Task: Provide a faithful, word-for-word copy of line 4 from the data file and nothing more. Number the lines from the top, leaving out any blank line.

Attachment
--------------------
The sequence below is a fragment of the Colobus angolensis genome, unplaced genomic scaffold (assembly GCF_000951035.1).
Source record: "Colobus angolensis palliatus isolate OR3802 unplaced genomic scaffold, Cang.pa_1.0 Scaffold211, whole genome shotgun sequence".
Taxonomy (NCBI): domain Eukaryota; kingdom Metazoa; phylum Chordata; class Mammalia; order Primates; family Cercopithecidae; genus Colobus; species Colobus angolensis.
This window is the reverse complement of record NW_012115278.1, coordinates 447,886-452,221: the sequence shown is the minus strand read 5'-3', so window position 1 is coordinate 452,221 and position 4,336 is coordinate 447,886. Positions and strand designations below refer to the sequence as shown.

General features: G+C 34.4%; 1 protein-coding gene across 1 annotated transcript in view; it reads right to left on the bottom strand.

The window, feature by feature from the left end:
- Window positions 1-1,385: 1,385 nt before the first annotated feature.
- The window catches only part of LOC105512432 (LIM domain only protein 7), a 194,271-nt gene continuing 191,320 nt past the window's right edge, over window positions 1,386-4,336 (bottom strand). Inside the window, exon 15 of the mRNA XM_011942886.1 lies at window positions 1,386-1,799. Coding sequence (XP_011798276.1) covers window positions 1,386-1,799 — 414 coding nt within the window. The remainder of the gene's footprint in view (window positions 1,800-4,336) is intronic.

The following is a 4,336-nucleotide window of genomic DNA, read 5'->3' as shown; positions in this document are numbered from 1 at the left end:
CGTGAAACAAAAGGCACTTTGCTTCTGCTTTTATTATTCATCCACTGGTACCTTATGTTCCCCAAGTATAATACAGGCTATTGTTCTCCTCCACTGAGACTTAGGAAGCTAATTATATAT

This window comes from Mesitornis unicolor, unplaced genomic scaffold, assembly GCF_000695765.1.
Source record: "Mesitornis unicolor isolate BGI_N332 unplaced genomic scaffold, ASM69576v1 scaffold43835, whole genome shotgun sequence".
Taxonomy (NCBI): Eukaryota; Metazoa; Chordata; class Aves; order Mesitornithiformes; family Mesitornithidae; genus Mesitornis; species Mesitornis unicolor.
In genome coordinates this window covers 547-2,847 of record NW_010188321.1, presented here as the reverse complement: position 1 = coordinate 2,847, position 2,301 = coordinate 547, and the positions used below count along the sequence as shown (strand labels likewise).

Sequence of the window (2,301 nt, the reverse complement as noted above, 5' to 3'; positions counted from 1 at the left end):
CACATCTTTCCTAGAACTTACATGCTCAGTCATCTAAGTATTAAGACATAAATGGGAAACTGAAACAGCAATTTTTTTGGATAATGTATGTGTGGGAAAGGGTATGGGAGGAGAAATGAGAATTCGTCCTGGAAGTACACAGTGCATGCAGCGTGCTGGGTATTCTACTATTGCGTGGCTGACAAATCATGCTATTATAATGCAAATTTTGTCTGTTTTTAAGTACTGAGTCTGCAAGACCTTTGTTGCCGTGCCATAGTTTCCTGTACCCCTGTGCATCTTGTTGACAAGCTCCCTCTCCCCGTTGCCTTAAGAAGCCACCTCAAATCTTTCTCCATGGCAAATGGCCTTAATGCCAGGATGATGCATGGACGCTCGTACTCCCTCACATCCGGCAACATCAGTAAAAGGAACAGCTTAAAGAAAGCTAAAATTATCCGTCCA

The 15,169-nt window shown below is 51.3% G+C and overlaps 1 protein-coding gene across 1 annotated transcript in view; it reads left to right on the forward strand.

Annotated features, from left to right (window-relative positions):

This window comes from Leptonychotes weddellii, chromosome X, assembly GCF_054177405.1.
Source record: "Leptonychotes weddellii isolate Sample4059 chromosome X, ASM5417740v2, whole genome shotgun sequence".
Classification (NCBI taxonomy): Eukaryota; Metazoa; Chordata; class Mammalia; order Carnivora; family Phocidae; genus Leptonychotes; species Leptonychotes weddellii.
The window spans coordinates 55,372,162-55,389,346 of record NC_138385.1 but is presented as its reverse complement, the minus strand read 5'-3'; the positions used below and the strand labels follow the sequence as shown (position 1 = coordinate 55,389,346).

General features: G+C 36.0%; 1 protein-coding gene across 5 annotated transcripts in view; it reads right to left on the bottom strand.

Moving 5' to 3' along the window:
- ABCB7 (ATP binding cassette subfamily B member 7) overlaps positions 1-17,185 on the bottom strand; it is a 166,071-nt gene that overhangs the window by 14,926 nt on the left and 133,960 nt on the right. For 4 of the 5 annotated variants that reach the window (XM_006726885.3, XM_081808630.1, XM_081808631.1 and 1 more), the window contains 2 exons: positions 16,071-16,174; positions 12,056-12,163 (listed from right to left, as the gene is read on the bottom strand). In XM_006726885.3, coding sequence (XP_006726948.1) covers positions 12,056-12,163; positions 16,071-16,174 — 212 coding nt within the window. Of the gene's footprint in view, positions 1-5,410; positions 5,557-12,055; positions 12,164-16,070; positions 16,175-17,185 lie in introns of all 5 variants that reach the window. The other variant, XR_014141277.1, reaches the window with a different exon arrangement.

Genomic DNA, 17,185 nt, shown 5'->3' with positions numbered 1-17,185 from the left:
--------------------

This window is the reverse complement of record NW_012115278.1, coordinates 447,886-452,221: the sequence shown is the minus strand read 5'-3', so window position 1 is coordinate 452,221 and position 4,336 is coordinate 447,886. Positions and strand designations below refer to the sequence as shown.